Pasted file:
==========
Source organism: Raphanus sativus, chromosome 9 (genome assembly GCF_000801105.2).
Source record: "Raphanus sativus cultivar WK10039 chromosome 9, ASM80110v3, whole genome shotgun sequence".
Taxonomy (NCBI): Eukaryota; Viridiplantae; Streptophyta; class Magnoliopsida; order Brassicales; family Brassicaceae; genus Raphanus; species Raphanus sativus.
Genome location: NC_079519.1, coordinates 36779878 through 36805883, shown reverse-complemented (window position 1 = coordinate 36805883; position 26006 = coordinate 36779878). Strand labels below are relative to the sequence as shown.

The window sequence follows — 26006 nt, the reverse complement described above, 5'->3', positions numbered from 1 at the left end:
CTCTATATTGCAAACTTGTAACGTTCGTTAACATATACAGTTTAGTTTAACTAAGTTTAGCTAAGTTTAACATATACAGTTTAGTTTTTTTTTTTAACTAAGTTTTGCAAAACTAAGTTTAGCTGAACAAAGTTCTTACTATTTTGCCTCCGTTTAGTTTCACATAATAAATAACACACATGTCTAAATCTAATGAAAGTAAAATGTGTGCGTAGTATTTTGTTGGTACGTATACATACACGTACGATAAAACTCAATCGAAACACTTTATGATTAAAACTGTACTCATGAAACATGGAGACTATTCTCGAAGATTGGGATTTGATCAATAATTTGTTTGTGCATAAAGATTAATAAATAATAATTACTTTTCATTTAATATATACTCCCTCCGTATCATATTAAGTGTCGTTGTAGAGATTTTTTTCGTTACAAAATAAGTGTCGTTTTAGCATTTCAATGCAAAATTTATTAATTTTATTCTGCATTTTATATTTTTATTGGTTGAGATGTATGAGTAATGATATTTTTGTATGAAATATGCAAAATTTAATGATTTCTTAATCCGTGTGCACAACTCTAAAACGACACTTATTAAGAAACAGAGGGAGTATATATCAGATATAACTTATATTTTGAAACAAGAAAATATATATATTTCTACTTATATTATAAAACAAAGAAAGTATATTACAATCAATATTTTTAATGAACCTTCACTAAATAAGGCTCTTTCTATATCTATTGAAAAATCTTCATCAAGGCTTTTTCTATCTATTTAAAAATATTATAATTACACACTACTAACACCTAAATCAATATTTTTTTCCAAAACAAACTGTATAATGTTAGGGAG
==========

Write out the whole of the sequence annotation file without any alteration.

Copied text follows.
Source organism: Raphanus sativus, chromosome 9 (genome assembly GCF_000801105.2).
Source record: "Raphanus sativus cultivar WK10039 chromosome 9, ASM80110v3, whole genome shotgun sequence".
Taxonomy (NCBI): Eukaryota; Viridiplantae; Streptophyta; class Magnoliopsida; order Brassicales; family Brassicaceae; genus Raphanus; species Raphanus sativus.
Genome location: NC_079519.1, coordinates 36779878 through 36805883, shown reverse-complemented (window position 1 = coordinate 36805883; position 26006 = coordinate 36779878). Strand labels below are relative to the sequence as shown.

The window sequence follows — 26006 nt, the reverse complement described above, 5'->3', positions numbered from 1 at the left end:
CTCTATATTGCAAACTTGTAACGTTCGTTAACATATACAGTTTAGTTTAACTAAGTTTAGCTAAGTTTAACATATACAGTTTAGTTTTTTTTTTTAACTAAGTTTTGCAAAACTAAGTTTAGCTGAACAAAGTTCTTACTATTTTGCCTCCGTTTAGTTTCACATAATAAATAACACACATGTCTAAATCTAATGAAAGTAAAATGTGTGCGTAGTATTTTGTTGGTACGTATACATACACGTACGATAAAACTCAATCGAAACACTTTATGATTAAAACTGTACTCATGAAACATGGAGACTATTCTCGAAGATTGGGATTTGATCAATAATTTGTTTGTGCATAAAGATTAATAAATAATAATTACTTTTCATTTAATATATACTCCCTCCGTATCATATTAAGTGTCGTTGTAGAGATTTTTTTCGTTACAAAATAAGTGTCGTTTTAGCATTTCAATGCAAAATTTATTAATTTTATTCTGCATTTTATATTTTTATTGGTTGAGATGTATGAGTAATGATATTTTTGTATGAAATATGCAAAATTTAATGATTTCTTAATCCGTGTGCACAACTCTAAAACGACACTTATTAAGAAACAGAGGGAGTATATATCAGATATAACTTATATTTTGAAACAAGAAAATATATATATTTCTACTTATATTATAAAACAAAGAAAGTATATTACAATCAATATTTTTAATGAACCTTCACTAAATAAGGCTCTTTCTATATCTATTGAAAAATCTTCATCAAGGCTTTTTCTATCTATTTAAAAATATTATAATTACACACTACTAACACCTAAATCAATATTTTTTTCCAAAACAAACTGTATAATGTTAGGGAG